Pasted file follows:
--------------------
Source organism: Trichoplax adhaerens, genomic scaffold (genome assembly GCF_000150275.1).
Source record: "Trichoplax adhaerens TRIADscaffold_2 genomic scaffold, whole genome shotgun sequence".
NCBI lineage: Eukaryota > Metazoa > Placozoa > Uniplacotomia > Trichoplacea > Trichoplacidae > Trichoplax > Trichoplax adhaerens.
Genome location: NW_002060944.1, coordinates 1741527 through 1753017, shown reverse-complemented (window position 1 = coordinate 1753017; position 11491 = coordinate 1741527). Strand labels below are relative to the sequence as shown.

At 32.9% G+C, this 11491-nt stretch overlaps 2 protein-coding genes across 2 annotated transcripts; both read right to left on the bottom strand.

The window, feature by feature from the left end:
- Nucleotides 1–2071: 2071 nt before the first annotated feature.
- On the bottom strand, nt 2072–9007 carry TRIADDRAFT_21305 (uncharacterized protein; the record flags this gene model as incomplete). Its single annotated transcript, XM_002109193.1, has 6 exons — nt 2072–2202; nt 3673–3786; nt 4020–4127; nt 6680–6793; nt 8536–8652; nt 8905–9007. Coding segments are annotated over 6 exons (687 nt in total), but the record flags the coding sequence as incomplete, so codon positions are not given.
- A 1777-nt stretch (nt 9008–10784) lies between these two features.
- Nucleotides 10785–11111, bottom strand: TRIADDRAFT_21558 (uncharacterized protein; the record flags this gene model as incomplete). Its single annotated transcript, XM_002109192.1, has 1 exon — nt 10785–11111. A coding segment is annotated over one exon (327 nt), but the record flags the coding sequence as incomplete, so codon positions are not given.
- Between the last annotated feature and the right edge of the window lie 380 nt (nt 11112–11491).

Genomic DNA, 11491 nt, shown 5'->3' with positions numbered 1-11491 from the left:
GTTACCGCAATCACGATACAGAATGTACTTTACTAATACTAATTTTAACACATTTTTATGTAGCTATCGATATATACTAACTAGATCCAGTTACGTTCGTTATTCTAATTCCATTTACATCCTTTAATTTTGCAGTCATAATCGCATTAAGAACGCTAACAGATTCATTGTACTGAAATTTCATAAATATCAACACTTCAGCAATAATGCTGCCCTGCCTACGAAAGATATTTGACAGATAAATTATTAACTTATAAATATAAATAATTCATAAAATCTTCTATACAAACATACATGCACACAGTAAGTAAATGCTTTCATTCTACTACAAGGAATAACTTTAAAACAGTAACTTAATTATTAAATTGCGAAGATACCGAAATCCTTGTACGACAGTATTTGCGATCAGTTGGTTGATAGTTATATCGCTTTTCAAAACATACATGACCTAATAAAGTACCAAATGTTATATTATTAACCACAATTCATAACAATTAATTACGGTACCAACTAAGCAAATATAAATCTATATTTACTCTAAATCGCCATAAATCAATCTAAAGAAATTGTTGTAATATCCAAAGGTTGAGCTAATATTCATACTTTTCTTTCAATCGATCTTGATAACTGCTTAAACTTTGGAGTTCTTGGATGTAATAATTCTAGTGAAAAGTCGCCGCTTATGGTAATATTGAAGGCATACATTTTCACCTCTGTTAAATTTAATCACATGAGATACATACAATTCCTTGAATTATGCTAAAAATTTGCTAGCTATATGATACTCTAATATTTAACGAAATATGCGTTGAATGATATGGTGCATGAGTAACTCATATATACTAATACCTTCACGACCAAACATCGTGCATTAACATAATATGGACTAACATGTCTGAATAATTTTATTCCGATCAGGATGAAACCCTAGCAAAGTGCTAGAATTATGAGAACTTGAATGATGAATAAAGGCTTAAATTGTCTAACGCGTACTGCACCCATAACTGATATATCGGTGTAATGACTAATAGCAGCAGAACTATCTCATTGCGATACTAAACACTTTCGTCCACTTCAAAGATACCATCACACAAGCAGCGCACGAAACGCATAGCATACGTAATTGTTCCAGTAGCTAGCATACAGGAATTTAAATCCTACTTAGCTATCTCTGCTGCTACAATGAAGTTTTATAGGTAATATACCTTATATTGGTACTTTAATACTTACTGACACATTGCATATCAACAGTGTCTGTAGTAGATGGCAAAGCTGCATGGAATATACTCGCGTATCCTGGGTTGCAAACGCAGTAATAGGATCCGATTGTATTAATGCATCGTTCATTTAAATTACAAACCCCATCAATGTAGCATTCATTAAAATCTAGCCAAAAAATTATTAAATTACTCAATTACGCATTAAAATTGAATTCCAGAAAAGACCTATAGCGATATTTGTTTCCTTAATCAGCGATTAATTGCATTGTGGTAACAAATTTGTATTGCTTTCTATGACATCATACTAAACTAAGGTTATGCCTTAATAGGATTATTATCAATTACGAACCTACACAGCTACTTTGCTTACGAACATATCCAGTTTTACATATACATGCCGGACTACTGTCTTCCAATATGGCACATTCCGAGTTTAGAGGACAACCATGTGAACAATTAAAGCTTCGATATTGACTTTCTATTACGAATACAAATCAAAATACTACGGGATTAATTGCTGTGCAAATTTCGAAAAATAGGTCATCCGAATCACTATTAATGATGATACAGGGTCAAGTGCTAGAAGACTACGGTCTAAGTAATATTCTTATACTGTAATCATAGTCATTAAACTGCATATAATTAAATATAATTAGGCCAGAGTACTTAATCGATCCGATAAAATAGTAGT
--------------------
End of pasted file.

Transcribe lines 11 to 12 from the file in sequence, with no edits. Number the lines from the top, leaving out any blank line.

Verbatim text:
- Between the last annotated feature and the right edge of the window lie 380 nt (nt 11112–11491).

Genomic DNA, 11491 nt, shown 5'->3' with positions numbered 1-11491 from the left: